New clinical prediction model helps emergency physicians identify high-priority febrile children

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1. Low oxygen saturation, body temperature, and tachypnea are all strong clinical predictors of pneumonia in febrile children. 

2. Including C reactive protein in prediction models significantly improves these models’ ability to predict serious bacterial infection and pneumonia among febrile children.

Study Rundown: Fever constitutes the chief complaint in 10-20% of pediatric emergency visits, yet no easy-to-use clinical prediction model has been validated and widely implemented to risk stratify febrile children upon arrival to the ED. This study developed and cross-validated a prediction model that incorporates both clinical signs and symptoms and laboratory markers (C reactive protein) of serious bacterial infection (SBI). The model also proved useful in differentiating pneumonia from other types of SBI, though it did not allow for further stratification of other SBIs into UTIs, sepsis/meningitis, or bacteremia. This model offers a promising tool for the clinical discrimination of children who present with undifferentiated fever; by categorizing children as high and low risk for SBIs, the model may identify children in need of further, more invasive diagnostic work-ups.  Further research on the role of C reactive protein in such prediction tools is necessary, since in this observational study CRP was collected at the discretion of the doctor and therefore obtained more consistently in sicker children.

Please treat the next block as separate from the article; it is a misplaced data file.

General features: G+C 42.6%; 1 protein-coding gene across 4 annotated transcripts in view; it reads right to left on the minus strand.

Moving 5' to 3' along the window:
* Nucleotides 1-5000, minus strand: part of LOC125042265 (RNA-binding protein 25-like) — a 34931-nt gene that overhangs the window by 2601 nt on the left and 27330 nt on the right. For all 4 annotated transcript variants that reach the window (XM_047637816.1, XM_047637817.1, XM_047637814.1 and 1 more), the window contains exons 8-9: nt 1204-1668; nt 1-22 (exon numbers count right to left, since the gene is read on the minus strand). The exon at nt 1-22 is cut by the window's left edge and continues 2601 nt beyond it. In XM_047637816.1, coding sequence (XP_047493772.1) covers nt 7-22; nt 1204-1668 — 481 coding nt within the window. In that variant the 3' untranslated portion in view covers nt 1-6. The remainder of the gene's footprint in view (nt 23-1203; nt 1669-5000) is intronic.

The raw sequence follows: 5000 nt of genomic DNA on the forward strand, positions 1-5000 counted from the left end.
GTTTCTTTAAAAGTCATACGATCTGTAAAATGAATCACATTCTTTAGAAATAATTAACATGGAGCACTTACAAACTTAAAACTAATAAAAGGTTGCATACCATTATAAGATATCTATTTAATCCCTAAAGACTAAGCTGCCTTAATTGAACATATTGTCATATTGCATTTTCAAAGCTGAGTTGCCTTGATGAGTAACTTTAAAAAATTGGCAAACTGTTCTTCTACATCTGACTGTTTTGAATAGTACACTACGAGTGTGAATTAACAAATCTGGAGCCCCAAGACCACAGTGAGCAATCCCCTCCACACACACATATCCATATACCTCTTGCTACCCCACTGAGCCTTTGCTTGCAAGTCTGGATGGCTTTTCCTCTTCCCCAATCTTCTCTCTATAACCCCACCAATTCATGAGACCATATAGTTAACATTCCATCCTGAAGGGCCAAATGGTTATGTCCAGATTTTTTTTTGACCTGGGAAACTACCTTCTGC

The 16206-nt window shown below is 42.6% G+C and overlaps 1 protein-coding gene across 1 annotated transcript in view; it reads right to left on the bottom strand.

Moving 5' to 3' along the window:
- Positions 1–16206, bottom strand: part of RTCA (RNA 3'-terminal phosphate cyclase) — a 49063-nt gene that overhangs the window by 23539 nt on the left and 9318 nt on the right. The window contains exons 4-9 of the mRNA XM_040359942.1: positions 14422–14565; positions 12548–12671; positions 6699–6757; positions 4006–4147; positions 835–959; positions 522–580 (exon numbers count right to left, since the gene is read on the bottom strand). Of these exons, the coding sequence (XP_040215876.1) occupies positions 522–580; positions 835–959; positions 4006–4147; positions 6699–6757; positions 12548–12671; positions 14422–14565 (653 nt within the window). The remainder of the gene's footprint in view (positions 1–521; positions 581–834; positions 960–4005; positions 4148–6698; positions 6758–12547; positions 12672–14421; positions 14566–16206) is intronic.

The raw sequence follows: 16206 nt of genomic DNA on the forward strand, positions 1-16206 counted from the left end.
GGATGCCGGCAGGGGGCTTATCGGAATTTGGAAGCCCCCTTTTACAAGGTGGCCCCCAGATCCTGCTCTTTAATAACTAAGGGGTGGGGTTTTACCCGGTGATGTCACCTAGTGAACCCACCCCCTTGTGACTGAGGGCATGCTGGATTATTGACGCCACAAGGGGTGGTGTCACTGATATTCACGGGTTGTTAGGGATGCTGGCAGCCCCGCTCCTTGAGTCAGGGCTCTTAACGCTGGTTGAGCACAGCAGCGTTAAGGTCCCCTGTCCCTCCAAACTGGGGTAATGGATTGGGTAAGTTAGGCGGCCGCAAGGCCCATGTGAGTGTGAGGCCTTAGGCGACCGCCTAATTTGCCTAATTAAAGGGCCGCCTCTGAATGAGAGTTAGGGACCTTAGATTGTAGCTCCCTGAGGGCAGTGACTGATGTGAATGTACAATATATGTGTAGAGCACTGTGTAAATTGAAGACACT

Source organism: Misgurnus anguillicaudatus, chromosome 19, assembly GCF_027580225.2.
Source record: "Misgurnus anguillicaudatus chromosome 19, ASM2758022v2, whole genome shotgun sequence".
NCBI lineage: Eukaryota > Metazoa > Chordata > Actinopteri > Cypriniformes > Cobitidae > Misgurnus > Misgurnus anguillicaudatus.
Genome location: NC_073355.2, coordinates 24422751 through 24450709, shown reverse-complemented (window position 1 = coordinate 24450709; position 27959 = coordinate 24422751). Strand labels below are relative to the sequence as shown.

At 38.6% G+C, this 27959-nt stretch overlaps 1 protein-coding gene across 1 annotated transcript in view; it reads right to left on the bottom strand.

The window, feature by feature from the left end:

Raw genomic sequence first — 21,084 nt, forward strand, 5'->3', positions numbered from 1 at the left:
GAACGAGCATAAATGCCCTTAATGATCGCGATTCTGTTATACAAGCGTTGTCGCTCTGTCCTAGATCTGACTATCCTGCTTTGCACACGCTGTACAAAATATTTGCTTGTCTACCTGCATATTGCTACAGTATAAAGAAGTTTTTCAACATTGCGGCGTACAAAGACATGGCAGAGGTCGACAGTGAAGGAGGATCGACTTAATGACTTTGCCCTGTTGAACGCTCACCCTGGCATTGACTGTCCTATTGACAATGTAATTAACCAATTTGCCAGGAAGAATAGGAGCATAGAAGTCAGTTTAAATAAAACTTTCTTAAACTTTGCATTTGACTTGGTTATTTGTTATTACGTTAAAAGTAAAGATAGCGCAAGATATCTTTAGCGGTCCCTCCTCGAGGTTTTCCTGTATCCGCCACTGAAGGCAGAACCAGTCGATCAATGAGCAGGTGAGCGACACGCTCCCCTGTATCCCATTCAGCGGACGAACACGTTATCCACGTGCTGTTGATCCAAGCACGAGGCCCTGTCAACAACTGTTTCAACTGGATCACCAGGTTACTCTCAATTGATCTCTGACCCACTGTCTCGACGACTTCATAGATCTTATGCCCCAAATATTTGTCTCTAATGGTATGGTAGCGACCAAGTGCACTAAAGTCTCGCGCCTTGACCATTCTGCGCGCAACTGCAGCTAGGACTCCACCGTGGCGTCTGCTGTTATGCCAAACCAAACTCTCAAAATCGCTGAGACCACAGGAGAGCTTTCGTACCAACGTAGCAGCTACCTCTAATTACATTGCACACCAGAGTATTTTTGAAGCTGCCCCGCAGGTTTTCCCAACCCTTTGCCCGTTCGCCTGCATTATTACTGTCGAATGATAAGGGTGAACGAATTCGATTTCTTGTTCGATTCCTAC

Click to read the study in BMJ

In-Depth [prospective, observational diagnostic study]: This study tested a clinical prediction model to assess risk of serious bacterial infection among febrile children, aged 1 month to 15 years, presenting to the emergency department.  The authors derived the model and then cross-validated it using two large prospective cohorts in the Netherlands, assessing validation in an external population from the UK. The model included predefined predictor variables age, duration of fever, tachycardia, temperature, tachypnea, ill appearance, chest wall retractions, prolonged capillary refill time, low oxygen saturation, and C reactive protein. Pneumonia, other serious bacterial infections (SBIs), and no SBI were the main outcome measures assessed via logistic regression analysis. Statistics for pairs of patients (patient with pneumonia and one with no SBI, for example) were calculated to estimate the ability to discriminate between patients with different diagnoses.

Significant predictors of pneumonia were low oxygen saturation (odds ratio 4.92, 95% confidence interval 2.53-9.54), body temperature (1.33 per degree Celsius, 1.05-1.69), and C reactive protein (1.89 via log transformation, 1.58-2.27). Models that included C reactive protein were significantly better at predicting pneumonia and other SBIs than models with clinical signs and symptoms as the only predictor variables.  Low risk thresholds (less than 2.5%) were able to rule out, and high risk thresholds (10% of more) were able to rule in, the presence of pneumonia and other SBIs reliably.

By Elizabeth Kersten and Andrew Bishara

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